I understand that it will not be possible for the Postmaster-General to relax his present Order. In regard to the second Question, the hon. Member will no doubt remember that the penalties were imposed under the Defence Regulations and were for offences which were certainly most unpublic-spirited.

Was it necessary to modify the original Order? Is it not a terrible commentary on our proceedings that we should be modifying the decision of the Government in this matter at a time when we are asking men to sacrifice their lives?

No, Sir, I do not admit that at all. We have made a very considerable economy of transport during the winter by this Order. Conditions in the summer are quite different. I am sure that my hon. Friend would not ask us to impose austerity for austerity's sake. I hope he will recognise that this arrangement now proposed will, broadly speaking, permit the use of carrying capacity which otherwise would be unused.

May I press the Minister further on this point? Is he aware that when the Order was published the only public reference to it was five lines in "The Times" newspaper, and that next day four people, who were totally unaware of the existence of the Order, were arrested at Paddington Station and that fines up to £75 were imposed?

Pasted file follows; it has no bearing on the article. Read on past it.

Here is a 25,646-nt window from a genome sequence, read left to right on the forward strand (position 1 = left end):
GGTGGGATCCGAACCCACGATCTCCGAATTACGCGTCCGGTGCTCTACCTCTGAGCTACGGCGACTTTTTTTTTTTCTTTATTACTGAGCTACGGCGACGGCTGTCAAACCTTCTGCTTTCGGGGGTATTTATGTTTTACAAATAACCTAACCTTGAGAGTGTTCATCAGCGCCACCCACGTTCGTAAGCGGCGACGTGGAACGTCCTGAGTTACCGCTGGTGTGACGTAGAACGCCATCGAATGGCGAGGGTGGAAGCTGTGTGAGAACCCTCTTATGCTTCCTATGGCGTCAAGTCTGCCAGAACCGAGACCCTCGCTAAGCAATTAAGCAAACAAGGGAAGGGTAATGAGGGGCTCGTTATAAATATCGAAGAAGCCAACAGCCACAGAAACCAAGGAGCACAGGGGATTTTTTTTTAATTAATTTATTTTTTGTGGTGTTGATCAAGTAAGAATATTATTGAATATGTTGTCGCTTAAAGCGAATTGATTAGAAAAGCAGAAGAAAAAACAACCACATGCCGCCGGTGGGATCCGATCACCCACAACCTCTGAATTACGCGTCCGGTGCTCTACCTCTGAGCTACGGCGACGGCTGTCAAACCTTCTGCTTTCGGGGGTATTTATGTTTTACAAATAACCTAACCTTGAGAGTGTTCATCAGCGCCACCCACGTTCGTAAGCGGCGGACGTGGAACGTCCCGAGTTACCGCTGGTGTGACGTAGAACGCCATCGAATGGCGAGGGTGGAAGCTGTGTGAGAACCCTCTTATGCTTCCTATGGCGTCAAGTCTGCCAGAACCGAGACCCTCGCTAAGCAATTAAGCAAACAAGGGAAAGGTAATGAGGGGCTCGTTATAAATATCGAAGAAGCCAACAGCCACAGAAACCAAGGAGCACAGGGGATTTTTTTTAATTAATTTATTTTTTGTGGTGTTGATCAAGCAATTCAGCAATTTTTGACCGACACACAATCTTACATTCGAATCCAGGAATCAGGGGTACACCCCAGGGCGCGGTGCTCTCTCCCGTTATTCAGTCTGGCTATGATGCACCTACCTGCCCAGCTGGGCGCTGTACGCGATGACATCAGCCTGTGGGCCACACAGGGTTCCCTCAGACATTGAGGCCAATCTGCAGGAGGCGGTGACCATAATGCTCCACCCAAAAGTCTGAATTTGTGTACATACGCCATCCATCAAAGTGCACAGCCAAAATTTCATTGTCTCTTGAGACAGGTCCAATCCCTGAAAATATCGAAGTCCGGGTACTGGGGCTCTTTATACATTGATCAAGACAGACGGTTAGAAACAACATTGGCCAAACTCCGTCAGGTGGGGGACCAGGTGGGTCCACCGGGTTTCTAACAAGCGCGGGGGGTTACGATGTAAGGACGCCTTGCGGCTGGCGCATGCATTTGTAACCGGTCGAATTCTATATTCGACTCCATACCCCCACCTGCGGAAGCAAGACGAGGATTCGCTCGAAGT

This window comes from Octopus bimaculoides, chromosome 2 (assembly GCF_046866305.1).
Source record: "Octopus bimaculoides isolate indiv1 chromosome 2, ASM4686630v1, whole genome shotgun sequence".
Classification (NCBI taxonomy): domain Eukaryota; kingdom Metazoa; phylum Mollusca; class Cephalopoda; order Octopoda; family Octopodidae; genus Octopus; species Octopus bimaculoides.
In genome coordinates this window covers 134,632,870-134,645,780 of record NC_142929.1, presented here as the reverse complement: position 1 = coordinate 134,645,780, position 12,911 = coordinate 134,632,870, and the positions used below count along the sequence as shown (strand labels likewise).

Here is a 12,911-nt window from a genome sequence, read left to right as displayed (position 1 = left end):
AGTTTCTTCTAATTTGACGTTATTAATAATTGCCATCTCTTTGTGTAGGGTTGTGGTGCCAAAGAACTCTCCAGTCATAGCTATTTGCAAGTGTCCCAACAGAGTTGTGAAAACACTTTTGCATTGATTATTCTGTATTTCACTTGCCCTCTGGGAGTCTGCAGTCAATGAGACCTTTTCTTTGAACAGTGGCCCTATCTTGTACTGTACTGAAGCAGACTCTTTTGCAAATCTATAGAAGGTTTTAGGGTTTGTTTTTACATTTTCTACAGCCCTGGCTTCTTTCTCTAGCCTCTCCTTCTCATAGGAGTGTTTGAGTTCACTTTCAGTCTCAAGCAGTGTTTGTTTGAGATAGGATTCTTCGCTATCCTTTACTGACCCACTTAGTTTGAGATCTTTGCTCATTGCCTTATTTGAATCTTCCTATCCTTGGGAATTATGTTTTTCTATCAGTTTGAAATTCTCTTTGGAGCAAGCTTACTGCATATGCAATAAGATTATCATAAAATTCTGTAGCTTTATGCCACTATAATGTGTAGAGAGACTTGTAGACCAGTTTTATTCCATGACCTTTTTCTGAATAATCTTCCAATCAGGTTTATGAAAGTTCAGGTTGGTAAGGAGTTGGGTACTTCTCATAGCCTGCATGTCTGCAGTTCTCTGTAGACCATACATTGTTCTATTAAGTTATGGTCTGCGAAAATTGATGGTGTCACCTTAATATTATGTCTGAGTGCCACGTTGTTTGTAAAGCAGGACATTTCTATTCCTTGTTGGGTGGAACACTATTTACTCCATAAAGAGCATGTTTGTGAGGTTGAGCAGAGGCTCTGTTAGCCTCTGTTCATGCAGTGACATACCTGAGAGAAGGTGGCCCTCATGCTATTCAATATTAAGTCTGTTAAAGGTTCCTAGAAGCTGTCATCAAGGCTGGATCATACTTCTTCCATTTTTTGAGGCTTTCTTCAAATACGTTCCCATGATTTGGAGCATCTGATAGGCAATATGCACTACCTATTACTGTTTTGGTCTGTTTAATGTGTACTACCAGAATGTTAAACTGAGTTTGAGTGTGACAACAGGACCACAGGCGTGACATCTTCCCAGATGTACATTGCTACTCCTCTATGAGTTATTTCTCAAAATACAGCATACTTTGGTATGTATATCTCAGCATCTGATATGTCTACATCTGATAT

That is obviously a matter with which I cannot deal now. I hope my hon. Friend will realise that travelling for the carriage of flowers in order to obtain high profiteering prices is an anti-social abuse that we ought to stop.

Is not the Minister aware that many ex-service men from the late war are engaged in flower growing and that they will thank him for his reconsideration of policy? Will he also ask his Noble Friend not to be too impressed with the criticisms of the hon. Member for Seaham (Mr. Shinwell)?

Further, with regard to the Post Office, may we know whether the hon. Gentleman will be in communication with the Postmaster-General, and whether it is absolutely certain that no relaxation of the Order with regard to the carriage of flowers by post will be made?

Certainly, I will consult with the Postmaster-General, and I believe I am right in saying that it is not absolutely finally settled.

Have we any control over the price of flowers? Is my hon. Friend aware that at Upton Park railway station, daffodils were being sold at 6s. 6d. per bunch of four?

I am aware that there is a very undesirable profiteering in flowers, but my hon. Friend will recognise that it is an extremely difficult matter to deal with. Obviously it cannot be stopped through the transport system, and it would therefore fall within the competence of another Department; but it is in fact being considered whether it will be possible to overcome the difficulty.

Is my hon. Friend aware that the prime cause of all this trouble was the hasty and unfortunate drafting of the Order in connection with flowers?

Why all this fuss about a luxury for the well-to-do? The hon. Gentleman ought to take strong steps to see that prices are reduced.